[caption id="attachment_5975" align="alignnone" width="747"] Photo Credit: Adobe Stock - Immersing ourselves in another language at whatever age expands not only our minds, but our lives.[/caption]
Conventional wisdom holds that the older we get, the harder it is to learn a new language. Which is true — except when it’s not.
Turns out that while our brains might not be as quick or deft as in those halcyon days of youth, all that hard-earned experience, knowledge and discipline can come to the rescue.
“[Older adults] know more about culture, about how the world works, about how our native language works,” said Lisa Frumkes, senior director of content for Rosetta Stone, an education technology software company that develops language, literacy and brain-fitness software. “So we can build on these things. We also have to have discipline when learning a language, and that is something older people have more of. Knowing how to regulate your schedule, that’s 90 percent of the exercise.”
Other experts agree, pointing to learned skills such as a better grasp of syntax, grammar and pronunciation, plus a broader vocabulary in our native tongue.
Catherine Snow, a professor of education at the Harvard Graduate School of Education, has written that older adults are better at intentional learning and literacy skills.
The benefits of learning a language are enormous, but sometimes so are the barriers, starting with busy schedules and self-doubt (thanks in part to that old bugaboo, conventional wisdom).
“As we get older, we have much, much bigger expectations of ourselves,” Frumkes said. “We ask a lot more of ourselves, so we need to cut ourselves some slack. I think Americans also think there is something particularly difficult about learning a language. But it isn’t harder than learning to do anything at an older age, whether it’s calculus or golf. I see older people going out and learning the violin. No one tells them it’s hard to do that, even though they have less dexterity and learning how to read music is hard.”
Even for those who have suffered cognitive decline, learning a language can be feasible.
Judith Campisi, a professor at the University of California at Berkeley’s Buck Institute for Research on Aging, said research on “chemobrain” (cognitive loss after chemotherapy) indicates that our brains are more resilient and adaptable than previously believed.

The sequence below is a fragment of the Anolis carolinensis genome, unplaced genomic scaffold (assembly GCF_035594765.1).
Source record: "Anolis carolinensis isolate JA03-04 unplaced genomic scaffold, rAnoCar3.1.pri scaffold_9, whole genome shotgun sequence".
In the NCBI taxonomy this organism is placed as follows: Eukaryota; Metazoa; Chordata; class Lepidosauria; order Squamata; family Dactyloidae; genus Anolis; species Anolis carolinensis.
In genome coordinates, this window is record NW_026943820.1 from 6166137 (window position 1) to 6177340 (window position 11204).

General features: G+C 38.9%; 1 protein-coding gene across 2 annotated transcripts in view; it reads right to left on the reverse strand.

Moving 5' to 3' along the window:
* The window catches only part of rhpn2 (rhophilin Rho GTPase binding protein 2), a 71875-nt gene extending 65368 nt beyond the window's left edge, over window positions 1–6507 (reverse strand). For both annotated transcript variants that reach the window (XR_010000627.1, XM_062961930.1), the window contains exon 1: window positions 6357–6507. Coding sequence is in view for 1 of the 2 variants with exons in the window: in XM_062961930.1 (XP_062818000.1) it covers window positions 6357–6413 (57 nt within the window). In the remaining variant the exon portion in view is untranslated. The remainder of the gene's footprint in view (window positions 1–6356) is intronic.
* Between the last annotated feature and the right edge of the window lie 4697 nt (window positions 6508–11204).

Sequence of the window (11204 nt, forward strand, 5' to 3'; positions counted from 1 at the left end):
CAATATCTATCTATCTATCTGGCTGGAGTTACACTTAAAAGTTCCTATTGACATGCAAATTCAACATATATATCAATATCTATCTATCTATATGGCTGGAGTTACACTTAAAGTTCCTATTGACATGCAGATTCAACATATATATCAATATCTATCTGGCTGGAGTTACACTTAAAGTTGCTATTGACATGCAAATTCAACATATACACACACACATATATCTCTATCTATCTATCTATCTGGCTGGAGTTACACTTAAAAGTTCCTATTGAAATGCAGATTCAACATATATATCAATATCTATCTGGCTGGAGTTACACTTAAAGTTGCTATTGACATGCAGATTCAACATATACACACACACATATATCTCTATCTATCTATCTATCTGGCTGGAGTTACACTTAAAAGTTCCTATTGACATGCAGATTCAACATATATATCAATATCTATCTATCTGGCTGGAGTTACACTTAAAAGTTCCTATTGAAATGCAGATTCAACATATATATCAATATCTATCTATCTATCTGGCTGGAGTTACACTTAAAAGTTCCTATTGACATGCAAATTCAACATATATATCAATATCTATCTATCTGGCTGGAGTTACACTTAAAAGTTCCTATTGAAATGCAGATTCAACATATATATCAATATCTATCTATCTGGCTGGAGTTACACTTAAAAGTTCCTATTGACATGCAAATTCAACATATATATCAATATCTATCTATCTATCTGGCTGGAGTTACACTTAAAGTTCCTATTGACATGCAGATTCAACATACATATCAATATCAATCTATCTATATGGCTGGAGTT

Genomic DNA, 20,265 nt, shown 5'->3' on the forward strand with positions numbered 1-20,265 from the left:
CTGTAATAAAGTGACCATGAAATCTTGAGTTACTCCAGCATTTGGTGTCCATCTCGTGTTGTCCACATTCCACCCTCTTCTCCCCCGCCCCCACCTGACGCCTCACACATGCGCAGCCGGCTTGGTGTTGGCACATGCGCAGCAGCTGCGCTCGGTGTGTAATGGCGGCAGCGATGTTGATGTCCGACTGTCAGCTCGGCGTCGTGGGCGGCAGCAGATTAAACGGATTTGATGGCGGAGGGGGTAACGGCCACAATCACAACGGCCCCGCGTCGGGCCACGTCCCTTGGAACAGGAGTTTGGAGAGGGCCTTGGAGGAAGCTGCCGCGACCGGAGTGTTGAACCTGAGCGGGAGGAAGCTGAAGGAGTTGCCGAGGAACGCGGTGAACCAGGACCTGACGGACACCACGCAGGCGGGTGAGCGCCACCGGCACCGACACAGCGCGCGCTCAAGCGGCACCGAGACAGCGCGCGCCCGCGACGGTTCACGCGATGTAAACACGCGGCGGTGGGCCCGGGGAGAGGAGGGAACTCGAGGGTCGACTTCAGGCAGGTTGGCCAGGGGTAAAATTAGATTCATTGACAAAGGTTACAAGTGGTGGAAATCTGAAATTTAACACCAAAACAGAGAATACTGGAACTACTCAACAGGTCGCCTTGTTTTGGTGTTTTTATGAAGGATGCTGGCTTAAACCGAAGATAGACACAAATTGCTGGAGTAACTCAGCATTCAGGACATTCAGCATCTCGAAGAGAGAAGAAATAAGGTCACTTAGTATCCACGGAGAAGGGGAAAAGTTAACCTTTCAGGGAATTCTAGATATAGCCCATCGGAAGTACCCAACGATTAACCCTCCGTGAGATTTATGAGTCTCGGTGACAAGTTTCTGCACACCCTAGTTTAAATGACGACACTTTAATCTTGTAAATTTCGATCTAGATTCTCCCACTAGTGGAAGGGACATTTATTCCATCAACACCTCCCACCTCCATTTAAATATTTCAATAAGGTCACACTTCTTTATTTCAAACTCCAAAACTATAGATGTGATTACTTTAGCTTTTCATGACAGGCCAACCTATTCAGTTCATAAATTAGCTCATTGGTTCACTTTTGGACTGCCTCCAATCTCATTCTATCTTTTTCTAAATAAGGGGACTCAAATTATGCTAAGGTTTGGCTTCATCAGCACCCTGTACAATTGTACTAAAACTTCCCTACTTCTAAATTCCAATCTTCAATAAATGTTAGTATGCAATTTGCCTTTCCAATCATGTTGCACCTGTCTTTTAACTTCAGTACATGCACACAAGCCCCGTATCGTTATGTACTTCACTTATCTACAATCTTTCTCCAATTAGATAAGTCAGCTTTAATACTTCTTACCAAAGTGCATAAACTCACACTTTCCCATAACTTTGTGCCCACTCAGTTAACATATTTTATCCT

“When there’s a decline, the brain has the ability to call on other parts of the brain,” Campisi said. “We suspect that’s happening in aging, that the brain has more plasticity and we have better ability to draw on other parts of the brain. It could be that people learning a language are calling on other parts of the brain.”
Or, as Frumkes put it, “As long as you’re continuing to work your brain in a variety of ways, you will find things in your brain that you thought were gone that are still there. There’s a lot locked up in our brains that just needs to be shaken.”
That goes against the prevailing thinking from a half-century ago, which centered around a “critical period hypothesis:” that infants and toddlers effortlessly acquire language and that such learning becomes increasingly difficult after the first few years of life (dubbed “the critical period”).
A research paper called “The Older Language Learner” by University of Michigan education professor Mary J. Schleppegrell, a linguistics expert, put the kibosh on that notion: “Studies indicate that attaining a working ability to communicate in a new language may actually be easier and more rapid for the adult than for the child. Adults learn differently from children, but no age-related differences in learning ability have been demonstrated for adults of different ages,” the paper said.
Besides, as Frumkes noted, “When you learn something as a child, you’re not learning at a high level. It’s not as high a bar.”
The ability to learn a new language varies — “everything like this is always individual,” Campisi said — and, not surprisingly, those who already are bilingual have advantages.
“It’s just as if you played tennis when you were younger, some other racquet sport will be easier to learn,” Frumkes said. “With bilingual people, knowing that words and phrases are not one-for-one and that word order works differently — that grammar works differently — really helps, because you know what things to look out for.”
Frumkes added that she’s not sure if there are gender differences for learning a language when you’re older. “There’s always been talk that women are better, but that may be more of a social construct rather than how we are biologically,” she said.
Regardless, experts are absolutely convinced that whatever the gender, learning a language improves overall brain functions.
Recent research has found that bilingualism changes the brain structurally and functionally for the better and helps stave off dementia.
“Like physical exercise, the more you use specific areas of your brain, the more it grows and gets stronger,” said Ping Li, a Penn State University professor of psychology, linguistics and information sciences and technology and an author of one of the studies.
In the end, immersing ourselves in another language at whatever age expands not only our minds, but our lives.
“Learning a language is about learning a culture,” Frumkes said. “It can take you in so many directions: literature, travel, learning to understand the news of the day or just being able to be in contact with people in other cultures. Once you think about these things, they change the way you see the world.”
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